In the past dozen years or so I have been involved in four fender benders. The most recent was last week. In each case, the same thing happened. I was either stopped at a red light or in slowed traffic and the person behind me rear-ended my car. The people who hit me had nothing in common except this: all of them were briefly distracted in some way.
There are many different kinds of drivers — good ones and lousy ones and everything in between. Each time I've been hit, I always expect to get out of the car and meet up with someone I have imagined to be either drunk, stupid, or a wing nut. I rehearse some mad-sounding phrases like "what the heck kind of move was that, genius"? And then I get out of the car and meet someone very much like myself. It doesn't make for a dramatic story, but very nice, normal people hit other nice, normal people.
Last week, Bob, the guy who hit me, was a gentleman. He was apologetic, and clearly embarrassed by his mistake. By the time the police arrived we were old buddies. In fact, the officer asked me to describe what happened and I said, "Well, I was sitting at the red light and this gentleman decided he wanted to get to know me better," and we all had a good laugh. As Bob and I chatted while waiting for the officer to fill out the accident report, he told me that just the week before he had to chew out his teenage son for having a similar auto accident. He said the boy had been fiddling with the car radio and hit someone. Now, it was he who had been briefly distracted by something he saw on the side of the highway and the same thing happened. I asked Bob if he planned to tell his son about his accident. He didn't have to because he was driving a company car that he would not be driving to his house, but Bob said he felt he owed his son the truth that adults make mistakes, too. I thought Bob must be a pretty good dad as well as a nice guy.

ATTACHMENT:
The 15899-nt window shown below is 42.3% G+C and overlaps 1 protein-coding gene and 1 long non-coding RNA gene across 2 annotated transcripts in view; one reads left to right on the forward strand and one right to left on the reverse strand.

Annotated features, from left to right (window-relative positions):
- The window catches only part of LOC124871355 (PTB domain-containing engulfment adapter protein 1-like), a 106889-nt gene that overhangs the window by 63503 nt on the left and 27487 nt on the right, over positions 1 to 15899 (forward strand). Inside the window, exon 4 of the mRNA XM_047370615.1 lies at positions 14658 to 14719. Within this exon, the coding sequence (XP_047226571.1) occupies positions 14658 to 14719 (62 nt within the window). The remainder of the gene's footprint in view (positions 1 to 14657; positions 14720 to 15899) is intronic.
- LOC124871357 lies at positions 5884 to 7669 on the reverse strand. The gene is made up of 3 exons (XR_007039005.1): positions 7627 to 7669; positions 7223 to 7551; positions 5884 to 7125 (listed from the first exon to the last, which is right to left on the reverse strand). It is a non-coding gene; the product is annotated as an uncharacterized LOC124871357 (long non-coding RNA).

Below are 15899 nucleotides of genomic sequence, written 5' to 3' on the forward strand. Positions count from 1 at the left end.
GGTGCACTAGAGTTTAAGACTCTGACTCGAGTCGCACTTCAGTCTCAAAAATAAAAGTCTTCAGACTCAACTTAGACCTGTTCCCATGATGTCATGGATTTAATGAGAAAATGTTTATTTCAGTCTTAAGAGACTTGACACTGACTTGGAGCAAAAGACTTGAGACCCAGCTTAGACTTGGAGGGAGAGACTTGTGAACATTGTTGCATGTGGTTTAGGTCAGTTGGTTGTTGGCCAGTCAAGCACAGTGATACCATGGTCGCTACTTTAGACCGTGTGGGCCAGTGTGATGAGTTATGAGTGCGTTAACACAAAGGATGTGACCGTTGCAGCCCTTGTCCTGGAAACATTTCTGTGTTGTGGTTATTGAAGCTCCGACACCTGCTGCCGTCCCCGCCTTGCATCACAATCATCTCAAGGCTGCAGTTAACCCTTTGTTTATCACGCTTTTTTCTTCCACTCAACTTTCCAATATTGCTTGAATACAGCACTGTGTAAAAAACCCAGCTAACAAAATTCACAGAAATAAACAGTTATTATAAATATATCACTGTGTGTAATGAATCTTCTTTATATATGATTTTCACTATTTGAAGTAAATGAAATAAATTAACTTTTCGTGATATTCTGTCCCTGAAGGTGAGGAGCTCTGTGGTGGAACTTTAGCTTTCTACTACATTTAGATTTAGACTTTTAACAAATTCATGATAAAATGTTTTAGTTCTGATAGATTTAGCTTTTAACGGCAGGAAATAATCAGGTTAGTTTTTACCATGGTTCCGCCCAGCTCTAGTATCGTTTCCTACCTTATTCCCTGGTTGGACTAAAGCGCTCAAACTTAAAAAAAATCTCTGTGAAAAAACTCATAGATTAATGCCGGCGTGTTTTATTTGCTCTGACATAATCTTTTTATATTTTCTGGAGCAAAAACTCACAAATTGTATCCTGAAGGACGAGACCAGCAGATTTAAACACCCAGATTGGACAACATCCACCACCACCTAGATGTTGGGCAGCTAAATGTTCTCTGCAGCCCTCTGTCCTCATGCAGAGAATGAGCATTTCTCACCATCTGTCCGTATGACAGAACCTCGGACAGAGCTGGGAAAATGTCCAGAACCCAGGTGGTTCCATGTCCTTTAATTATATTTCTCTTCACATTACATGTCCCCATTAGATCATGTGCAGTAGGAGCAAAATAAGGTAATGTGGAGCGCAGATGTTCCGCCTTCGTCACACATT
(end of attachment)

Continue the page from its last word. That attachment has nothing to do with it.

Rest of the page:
A few years ago I was in the right hand lane at the Pell Bridge toll plaza when a man hit me as he was trying to pull over into the lane closest to the RITBA building to ask for information. Turns out he had his wife, a 3-year-old daughter and a 10-week-old baby in the car. They lived near Boston and were trying to go to the beach for the first time since the baby was born. They had become separated from some friends they were following and were lost. We waited for the police for about 45 minutes, during which the baby and the toddler were getting exceedingly more impatient. Even though it was hot, the kids were miserable and we were waiting for what seemed like forever, this guy started telling me how excited he was about his work. He was a bio-physicist and the creator of some high-tech medical devices used in organ surgery. Wow. No wonder he hit my car — way too much information floating around in that brain.
My first fender bender was on Interstate 95. I was heading north near the spot where Route 4 merges with I-95. It was morning rush hour and traffic had slowed in the high-speed lane. A woman ran into me, but I never got to meet her. A state police officer told us not to get out of the cars — it was too dangerous. He shuttled our information to each other and then we were off to work, so I haven't got a good story to go along with that one.
Of the four accidents, only one came close to being a wing nut. Again, I was sitting at a red light, this time driving a rental car while on vacation. A woman in a beat-up pickup truck cruised into my back end. We pulled over and got out and she immediately started going on about how she was in the middle of an ugly divorce and the accident would be just one more thing her lousy ex-husband could use against her to get her kids taken away from her. She told me she didn't have any car insurance, but she promised to pay me for any damage, which was minimal, if not nearly invisible. The woman, all the while talking about this goodfor nothing ex of hers, produced her license and registration and I let her vent while I copied down her vital stats. I told her I was driving a rental and I would not point out the small dent to them. But, if the rental company noticed the damage, I would have to produce her information. She thanked me profusely for understanding her situation and we shook hands. I never needed to use her information and I'm glad about that.
The folks who ran into me were all just people trying to get through their days in whatever ways they knew how to, and if it weren't for that quick turn of the head, radio fiddling, or reading road signs, there would not have been any accidents. But then, there wouldn't have been any stories either.